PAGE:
by Granville Triumph
Remember when “team player” used to appear in every job listing and on every applicant’s resumé? Although overuse may have turned the phrase into a cliché, the ability and willingness to collaborate with a team in order to develop ideas, make decisions, complete projects and achieve goals has always been a sought-after quality.
Today, teamwork and collaboration have been elevated from buzzwords to business necessities. The pace of business requires fast, effective collaboration in order to quickly respond to customer demands and market conditions. Because complex business tasks often require a number of specialists, neither departments nor individuals can operate in silos. In fact, tall walls have been removed from cubicles in many offices to allow for the open flow of communication.
Technology has been the core driver of collaboration and teamwork. Unified communications technology brings together voice, videoconferencing, email, instant messaging and other tools and services to enable teams to collaborate in real time. Mobility makes it possible to have access to critical applications and data so business can be conducted from anywhere on any device.
These technological investments are no longer viewed as cost-saving measures. Technology that allows for faster, more effective collaboration and teamwork is a strategic business asset.
For example, customers won’t wait for you to go back to the office, speak to your manager to get approval on an agreement, and return the next day for a signature. A competitor with the right technology can complete the same process in 10 minutes.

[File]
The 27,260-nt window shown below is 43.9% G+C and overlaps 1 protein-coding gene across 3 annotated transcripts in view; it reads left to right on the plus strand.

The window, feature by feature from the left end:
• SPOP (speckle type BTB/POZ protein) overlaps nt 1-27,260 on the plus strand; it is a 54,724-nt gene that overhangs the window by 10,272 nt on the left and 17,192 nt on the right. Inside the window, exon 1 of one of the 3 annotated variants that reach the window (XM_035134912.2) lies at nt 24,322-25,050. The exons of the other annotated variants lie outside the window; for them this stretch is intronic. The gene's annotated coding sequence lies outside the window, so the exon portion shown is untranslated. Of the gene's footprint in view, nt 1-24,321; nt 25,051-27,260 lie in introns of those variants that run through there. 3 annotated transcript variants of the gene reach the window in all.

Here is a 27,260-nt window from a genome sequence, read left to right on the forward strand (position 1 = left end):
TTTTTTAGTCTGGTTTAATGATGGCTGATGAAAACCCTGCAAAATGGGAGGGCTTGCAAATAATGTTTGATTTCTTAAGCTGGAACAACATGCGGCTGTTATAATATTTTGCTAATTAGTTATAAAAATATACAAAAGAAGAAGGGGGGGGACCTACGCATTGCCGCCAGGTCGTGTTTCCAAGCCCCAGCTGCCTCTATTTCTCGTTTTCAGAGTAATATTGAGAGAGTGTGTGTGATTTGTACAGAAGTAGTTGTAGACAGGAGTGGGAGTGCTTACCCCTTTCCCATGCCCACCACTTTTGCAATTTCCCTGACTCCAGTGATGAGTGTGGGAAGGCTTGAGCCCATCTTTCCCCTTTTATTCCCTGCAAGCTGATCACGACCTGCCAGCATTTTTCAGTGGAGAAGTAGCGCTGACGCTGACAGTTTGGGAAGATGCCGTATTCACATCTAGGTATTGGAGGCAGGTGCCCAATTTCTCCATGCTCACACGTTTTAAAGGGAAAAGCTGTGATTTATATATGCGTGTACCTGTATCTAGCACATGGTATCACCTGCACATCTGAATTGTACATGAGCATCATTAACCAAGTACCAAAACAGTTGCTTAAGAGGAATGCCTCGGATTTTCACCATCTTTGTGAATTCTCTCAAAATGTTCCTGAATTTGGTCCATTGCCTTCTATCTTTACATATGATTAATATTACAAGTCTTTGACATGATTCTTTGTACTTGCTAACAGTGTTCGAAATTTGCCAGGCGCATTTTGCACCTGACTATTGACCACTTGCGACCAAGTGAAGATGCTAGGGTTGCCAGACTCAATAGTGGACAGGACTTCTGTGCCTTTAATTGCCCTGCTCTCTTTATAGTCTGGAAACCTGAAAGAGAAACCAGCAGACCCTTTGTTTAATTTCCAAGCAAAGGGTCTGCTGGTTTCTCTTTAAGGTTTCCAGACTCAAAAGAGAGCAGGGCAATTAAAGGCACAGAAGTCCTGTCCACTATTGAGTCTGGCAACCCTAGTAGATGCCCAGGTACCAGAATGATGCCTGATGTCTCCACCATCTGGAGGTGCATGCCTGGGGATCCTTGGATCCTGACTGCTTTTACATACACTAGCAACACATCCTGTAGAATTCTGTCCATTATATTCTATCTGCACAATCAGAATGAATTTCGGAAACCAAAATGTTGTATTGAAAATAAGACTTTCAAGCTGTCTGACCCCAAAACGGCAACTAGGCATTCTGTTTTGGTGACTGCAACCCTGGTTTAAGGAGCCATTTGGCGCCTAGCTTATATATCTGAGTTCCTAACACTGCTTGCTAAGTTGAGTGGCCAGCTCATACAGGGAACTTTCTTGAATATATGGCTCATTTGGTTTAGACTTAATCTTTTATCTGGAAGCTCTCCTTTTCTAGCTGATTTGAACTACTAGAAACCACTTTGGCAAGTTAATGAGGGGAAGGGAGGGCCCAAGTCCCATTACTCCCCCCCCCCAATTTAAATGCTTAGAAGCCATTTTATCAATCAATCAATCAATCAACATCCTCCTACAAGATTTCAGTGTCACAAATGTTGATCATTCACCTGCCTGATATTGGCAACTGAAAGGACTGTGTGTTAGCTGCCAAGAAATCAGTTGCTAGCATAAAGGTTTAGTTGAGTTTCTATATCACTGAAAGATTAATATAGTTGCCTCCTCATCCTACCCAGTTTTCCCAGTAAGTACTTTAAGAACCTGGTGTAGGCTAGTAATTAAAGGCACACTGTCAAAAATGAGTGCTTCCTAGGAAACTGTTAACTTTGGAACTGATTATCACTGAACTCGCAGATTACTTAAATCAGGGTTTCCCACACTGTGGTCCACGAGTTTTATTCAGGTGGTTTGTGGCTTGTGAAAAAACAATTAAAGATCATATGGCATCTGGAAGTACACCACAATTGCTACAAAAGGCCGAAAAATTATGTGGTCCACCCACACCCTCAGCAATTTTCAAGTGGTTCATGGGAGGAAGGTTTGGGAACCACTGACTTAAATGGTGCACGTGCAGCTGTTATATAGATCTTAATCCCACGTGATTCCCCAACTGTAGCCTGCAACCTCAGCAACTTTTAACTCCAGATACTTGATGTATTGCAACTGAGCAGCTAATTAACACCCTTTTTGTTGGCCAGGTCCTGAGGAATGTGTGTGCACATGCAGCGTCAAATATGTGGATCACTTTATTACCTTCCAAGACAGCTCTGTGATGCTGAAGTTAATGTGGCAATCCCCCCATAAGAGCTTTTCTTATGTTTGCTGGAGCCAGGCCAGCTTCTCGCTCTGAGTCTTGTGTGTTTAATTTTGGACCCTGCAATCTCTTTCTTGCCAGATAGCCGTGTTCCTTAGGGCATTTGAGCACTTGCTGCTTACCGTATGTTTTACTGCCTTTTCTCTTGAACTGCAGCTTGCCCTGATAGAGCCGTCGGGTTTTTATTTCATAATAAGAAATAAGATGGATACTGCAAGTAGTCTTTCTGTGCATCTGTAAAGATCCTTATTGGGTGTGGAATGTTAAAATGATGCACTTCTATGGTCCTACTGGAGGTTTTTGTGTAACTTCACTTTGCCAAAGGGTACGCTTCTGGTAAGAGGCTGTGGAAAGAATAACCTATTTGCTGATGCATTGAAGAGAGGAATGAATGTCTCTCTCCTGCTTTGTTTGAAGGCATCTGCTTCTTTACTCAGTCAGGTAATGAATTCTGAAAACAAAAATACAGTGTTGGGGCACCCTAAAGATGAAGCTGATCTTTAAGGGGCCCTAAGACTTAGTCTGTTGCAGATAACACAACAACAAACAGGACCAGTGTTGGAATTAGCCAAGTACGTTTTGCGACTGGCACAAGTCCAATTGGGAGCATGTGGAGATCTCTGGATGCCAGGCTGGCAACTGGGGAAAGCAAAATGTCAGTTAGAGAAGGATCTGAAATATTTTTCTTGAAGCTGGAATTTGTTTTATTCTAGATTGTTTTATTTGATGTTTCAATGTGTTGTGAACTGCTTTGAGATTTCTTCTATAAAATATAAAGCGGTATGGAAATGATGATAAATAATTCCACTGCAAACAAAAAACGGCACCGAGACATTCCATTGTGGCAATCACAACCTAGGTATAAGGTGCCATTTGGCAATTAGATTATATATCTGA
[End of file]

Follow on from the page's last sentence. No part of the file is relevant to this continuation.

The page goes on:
Taking full advantage of teamwork requires an understanding of what collaboration is and is not. Collaboration isn’t about never-ending meetings with discussions that go in circles and leave employees feeling like their time was wasted. Collaboration doesn’t occur when one person speaks and everyone else listens. Speaking to a person or a group of people is communication, but it’s not collaboration. That’s not even interaction.
Collaboration is when two or more people work together to complete a task or create something that enables a business objective to be met. In a collaborative environment, all parties must proactively engage and stay committed to the team’s common goal, not individual goals. This requires trust, honesty, transparency and conflict resolution to overcome disagreements and minimize miscommunication. It’s okay to have different ideas as long as you share the same goal.
Leaders should take the following steps to foster a collaborative environment:
- Lead by example to promote collaboration as core components of the company culture.
- Set expectations that clarify the importance of collaboration to the company’s success.
- Establish long-term and short-term goals, monitor progress and re-evaluate as needed.
- Define individual roles but make sure every team member is involved when decisions need to be made.
- Leverage employee strengths by developing an understanding of each team member’s skills, experiences and personality traits.
- Encourage creativity in a non-judgmental, non-dismissive environment.
- Recruit people who value working together to achieve the common goal and avoid those who are domineering or prefer to work alone.
- Invest in technology that overcomes obstacles to teamwork and collaboration.